Recently, celebrity interviewers have been criticized by women for focusing too many of their questions towards female stars on their appearances. Beauty routines and methods of keeping one’s figure are common topics of conversation, along with the age-old, “Who are you wearing?” Male celebrities, on the other hand, are often asked more questions about the substance of their work.
This double standard also translates into the political arena. Lady lawmakers are often scrutinized for their outfits, while men’s clothing choices are largely ignored.
For example, after the 2016 presidential debates, little was said about Donald Trump’s clothing choices. There were, however, analyses of Hillary Clinton’s pantsuit of the day. Interestingly, Melania Trump’s outfits gained media attention, whereas no one cared much about Bill Clinton’s clothes. (More on Melania’s debate outfits later.)
While the tendency to focus on the dress choices of a woman in politics might stem from a place of sexism, these women are fully aware of the attention garnered by their outfits. Often these outfits are chosen with a purpose. Sometimes, a blouse is not just a blouse, but a medium through which to make a political statement.
Consider, for example, the purple pantsuit worn by Hillary Clinton when she gave her concession speech. The New York Times argued the color, the mix of red and blue, was meant to signify the union of a country divided by two political parties. It also would have been a fitting choice had Clinton won and delivered a victory speech instead.
Former First Lady Michelle Obama was often the subject of media criticism. Diane Detournay, professor of women’s studies, noted that Obama’s unique position as the first black First Lady led to her appearance being even more closely scrutinized in the media.
“Michelle Obama always had to perform a demonstration of class that didn’t apply to other First Ladies. Just the action of her showing her arms in a sleeveless dress caused a media crisis,” said Detournay.
Michelle Obama also seemingly understood the significance of her fashion choices. Throughout her time as First Lady, she often wore clothes by lesser-known designers and designers who were immigrants to the United States in order to help bring national attention to their brands. She wore a Narciso Rodriguez dress when she had her first meeting with Melania Trump at the White House, which is significant when one considers that Rodriguez is a Cuban immigrant and Donald Trump ran on an anti-immigration platform.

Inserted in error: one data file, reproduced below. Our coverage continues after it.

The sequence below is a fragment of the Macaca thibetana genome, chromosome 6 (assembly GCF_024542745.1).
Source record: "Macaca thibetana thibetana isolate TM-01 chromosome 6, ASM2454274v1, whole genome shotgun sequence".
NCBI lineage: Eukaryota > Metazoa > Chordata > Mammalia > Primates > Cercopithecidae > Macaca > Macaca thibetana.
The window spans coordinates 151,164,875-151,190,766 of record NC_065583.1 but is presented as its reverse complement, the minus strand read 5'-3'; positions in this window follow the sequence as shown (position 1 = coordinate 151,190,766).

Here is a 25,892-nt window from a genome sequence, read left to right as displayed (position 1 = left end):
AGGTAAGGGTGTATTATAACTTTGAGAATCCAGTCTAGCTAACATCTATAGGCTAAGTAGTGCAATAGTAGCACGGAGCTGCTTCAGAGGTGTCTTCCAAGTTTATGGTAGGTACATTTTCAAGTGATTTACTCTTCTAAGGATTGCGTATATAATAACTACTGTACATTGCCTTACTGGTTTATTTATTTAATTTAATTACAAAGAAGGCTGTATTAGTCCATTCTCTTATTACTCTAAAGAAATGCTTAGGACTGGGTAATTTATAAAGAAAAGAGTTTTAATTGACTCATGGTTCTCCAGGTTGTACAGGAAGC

Melania’s clothing choices have also caused a bit of a media stir. At the second presidential debate, soon after the release of the infamous Access Hollywood tapes in which Donald Trump is heard saying he can “grab [women] by the pussy,” Melania donned a pink blouse that featured a pussy bow. While Trump campaign officials claimed it was a coincidence, many Internet users took to social media to contend that the blouse was a covert way for Melania to symbolically show that she was standing beside her husband despite the controversy.
Both Melania’s and Michelle’s dress choices made headlines on Inauguration Day as well. The incoming First Lady wore a light blue outfit by Ralph Lauren, while the outgoing wore a red dress by Jason Wu. The swapping of political party colors could signify an attempt at reconciliation (note that their husbands, however, stuck to their own party’s color when it came to ties).
The designer choices are also representative of what each First Lady’s administration stands for: Lauren is a well-established American designer, and the choice to be outfitted by him could be symbolic of the Trumps’ desire to return to the era of American manufacturing, while Wu is an Asian-Canadian designer whose brand was helped greatly by Obama in 2009 when the First Lady wore one of his creations to the Inauguration Ball.
Kellyanne Conway, formerly Trump’s campaign manager and currently a top White House aide, seems to enjoy drawing attention to herself through her nontraditional and sometimes outlandish choices. Case in point: her inauguration outfit, which consisted of a red, white and blue Gucci coat and a bright red hat, which she herself labelled “Trump revolutionary wear.” Twitter users quickly turned her into a meme and compared her to children’s book character Paddington Bear. Conway was rather combative in her response, saying she was “sorry to offend the black-stretch-pants women of America with a little color.”
It was not the first time Conway sported bright colors. She wore bright orange to the first Trump White House press briefing, and is often seen in red and bright pink hues. Conway’s color scheme draws attention to herself, which is apt for her, since she seems to genuinely enjoy media attention and being in the public eye. Compare her wardrobe to Melania Trump’s, which seems to be full of traditional shapes and colors, such as navy, black and white. Unlike Conway, the First Lady does not seem to enjoy being in the public eye, and so it would seem that she wears traditional clothes to blend in to her surroundings and not draw attention to herself.
The clothing choices of political women can be extremely meaningful. Some choices deliberately tell a story, while others do so unintentionally.
Perhaps one day, male politicians will be subject to the same kind of public fashion scrutiny—or perhaps women’s clothing choices will not matter as much, either. As of right now, though, the fashion picks of women like Obama, Conway and Trump are important in that they help each woman to project a carefully constructed image of herself.